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Netflix Users Object to Privacy Settlement

29 Aug, 2012 By: Erik Gruenwedel

A number of Netflix subscribers have filed objections to a court decision on a privacy act, complaining the proposed $9 million class-action settlement leaves little for those allegedly wronged.

A Northern California court in February found the Los Gatos, Calif.-based streaming pioneer violated provisions of the 1988 Video Privacy Protection Act that disallows video rental services from accessing subscriber information up to two years after cancellation.

About 50 subscribers reportedly have filed formal objections to the court complaining the settlement awards more than $2 million to lawyers involved in the case, about $30,000 to each of the initial six plaintiffs, and little to anyone else. The complaints say the lack of financial remuneration undermines the validity of the case and renders it little more than a frivolous lawsuit benefiting lawyers.

“The very small amount designated in litigation for the settlement class, perhaps one-tenth of one cent, seems to substantiate the alleged injury, if indeed there was injury to the settlement class, was, in fact, negligible,” according to an Aug. 5 complaint filed by Netflix subscriber Clyde Rothman — first reported by Gigaom.com.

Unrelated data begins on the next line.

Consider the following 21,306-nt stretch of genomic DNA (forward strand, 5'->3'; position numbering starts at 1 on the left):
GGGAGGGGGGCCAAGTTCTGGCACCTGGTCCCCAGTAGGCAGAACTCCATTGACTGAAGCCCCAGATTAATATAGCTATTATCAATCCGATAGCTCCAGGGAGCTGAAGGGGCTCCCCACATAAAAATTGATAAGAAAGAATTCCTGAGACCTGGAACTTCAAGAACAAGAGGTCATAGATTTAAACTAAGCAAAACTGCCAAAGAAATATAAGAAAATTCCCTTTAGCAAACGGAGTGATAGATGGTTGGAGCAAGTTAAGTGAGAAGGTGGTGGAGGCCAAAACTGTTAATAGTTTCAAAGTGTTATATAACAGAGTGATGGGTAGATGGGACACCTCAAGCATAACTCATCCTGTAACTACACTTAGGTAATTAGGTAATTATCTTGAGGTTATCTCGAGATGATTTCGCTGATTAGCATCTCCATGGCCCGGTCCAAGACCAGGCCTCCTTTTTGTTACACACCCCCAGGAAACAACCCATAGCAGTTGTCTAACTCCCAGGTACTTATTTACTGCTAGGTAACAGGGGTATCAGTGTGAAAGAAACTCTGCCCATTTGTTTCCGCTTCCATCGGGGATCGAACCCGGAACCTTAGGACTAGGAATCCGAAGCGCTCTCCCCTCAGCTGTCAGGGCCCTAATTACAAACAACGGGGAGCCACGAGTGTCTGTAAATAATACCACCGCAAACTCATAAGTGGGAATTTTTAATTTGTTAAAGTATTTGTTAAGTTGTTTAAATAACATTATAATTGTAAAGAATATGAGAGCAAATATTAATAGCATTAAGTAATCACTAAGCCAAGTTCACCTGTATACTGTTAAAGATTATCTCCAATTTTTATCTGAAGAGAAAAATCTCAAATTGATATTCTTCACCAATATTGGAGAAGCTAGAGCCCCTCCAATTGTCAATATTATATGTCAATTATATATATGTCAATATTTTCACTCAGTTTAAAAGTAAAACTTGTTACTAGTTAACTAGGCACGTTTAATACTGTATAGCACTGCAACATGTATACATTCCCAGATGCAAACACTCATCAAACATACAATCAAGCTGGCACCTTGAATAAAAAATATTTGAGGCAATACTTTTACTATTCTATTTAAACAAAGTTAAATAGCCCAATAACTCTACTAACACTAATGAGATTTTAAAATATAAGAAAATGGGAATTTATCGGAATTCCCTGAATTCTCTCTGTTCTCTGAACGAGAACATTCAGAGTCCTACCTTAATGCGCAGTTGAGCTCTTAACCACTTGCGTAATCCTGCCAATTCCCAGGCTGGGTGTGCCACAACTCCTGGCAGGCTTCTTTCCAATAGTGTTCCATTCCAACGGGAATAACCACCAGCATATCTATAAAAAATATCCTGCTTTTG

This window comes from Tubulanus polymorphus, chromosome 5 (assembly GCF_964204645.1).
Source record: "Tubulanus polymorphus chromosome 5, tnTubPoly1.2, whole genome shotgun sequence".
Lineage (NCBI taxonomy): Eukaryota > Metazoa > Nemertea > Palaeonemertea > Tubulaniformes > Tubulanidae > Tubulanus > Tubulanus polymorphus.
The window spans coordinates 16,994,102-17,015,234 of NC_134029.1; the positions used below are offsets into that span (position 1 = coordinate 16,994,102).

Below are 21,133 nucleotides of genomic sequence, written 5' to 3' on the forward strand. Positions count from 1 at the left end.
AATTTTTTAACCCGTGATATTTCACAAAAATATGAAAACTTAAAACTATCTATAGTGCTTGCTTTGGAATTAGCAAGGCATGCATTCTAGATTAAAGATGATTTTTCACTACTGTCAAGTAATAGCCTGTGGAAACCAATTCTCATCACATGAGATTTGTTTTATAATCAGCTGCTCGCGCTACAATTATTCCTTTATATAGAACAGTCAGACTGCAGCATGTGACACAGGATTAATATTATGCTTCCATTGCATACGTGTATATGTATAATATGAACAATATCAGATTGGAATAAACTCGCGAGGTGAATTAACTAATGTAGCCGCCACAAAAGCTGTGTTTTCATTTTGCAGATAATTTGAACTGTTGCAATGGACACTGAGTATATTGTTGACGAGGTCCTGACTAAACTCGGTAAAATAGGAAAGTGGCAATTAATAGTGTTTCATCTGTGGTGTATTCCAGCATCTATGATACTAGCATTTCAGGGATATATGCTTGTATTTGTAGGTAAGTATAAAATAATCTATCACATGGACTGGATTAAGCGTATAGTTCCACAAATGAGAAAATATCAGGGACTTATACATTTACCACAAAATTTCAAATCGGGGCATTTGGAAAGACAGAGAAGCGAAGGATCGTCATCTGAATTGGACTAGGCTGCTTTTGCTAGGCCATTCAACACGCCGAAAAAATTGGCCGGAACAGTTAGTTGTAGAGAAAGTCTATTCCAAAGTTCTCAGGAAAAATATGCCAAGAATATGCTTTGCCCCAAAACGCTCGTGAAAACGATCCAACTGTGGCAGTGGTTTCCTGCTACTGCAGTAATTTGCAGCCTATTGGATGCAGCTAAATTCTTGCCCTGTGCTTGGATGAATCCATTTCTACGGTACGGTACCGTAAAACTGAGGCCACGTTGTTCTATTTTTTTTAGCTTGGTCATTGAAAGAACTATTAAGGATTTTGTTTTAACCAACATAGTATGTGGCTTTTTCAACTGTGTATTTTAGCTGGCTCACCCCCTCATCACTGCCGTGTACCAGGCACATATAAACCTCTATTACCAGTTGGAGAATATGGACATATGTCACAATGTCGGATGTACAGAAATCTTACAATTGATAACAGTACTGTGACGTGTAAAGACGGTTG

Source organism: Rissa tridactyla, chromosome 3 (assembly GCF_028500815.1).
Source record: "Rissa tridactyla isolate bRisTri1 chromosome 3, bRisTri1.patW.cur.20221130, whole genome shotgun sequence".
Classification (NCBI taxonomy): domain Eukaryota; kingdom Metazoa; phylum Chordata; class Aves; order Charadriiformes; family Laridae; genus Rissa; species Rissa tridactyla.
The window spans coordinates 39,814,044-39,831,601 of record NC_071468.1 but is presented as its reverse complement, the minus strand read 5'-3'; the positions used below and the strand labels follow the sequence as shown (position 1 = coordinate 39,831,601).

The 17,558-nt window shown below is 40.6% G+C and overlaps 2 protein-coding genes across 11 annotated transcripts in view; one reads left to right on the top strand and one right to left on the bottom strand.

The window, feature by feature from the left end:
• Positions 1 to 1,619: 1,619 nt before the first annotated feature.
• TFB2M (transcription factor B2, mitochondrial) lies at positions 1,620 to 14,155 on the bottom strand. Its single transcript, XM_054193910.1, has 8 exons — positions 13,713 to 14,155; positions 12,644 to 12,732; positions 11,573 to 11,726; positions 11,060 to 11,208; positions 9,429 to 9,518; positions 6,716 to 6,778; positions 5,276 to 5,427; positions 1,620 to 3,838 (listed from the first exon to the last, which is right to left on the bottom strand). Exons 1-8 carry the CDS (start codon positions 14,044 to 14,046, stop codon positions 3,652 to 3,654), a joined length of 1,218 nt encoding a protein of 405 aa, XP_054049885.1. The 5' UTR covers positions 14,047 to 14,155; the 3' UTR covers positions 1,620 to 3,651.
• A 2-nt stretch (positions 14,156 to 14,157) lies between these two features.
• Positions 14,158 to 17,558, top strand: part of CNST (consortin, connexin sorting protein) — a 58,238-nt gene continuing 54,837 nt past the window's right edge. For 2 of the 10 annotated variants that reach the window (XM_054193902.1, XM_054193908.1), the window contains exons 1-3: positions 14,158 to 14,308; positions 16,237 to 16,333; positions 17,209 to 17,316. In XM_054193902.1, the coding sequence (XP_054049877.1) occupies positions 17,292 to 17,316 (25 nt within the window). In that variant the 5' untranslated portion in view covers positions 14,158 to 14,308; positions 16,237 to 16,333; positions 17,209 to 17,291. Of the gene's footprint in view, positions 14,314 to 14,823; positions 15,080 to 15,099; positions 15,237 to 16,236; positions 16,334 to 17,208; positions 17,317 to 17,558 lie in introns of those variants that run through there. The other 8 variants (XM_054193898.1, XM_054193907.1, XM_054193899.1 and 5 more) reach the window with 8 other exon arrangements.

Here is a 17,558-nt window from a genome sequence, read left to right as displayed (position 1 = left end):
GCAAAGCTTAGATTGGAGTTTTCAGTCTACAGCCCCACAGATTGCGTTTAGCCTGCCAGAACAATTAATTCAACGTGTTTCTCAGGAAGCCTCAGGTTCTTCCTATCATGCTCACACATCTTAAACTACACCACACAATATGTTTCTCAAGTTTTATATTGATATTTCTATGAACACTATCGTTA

Meanwhile, comments posted online about the settlement include those decrying class-action suits as nothing more than wasteful legal exercises enriching lawyers. They claim Netflix subscriber rental history is nearly impossible for third parties to access.

Indeed, the court mandated the $9 million settlement be made available to nonprofit organizations, institutions, or programs that educate users, regulators and enterprises regarding issues relating to protection of consumer privacy, identity and personal information through user control, pay notice and settlement administration expenses.

The law firms of Edelson McGuire LLC and Wilson Sonsini Goodrich & Rosati PC filed the case in 2011.


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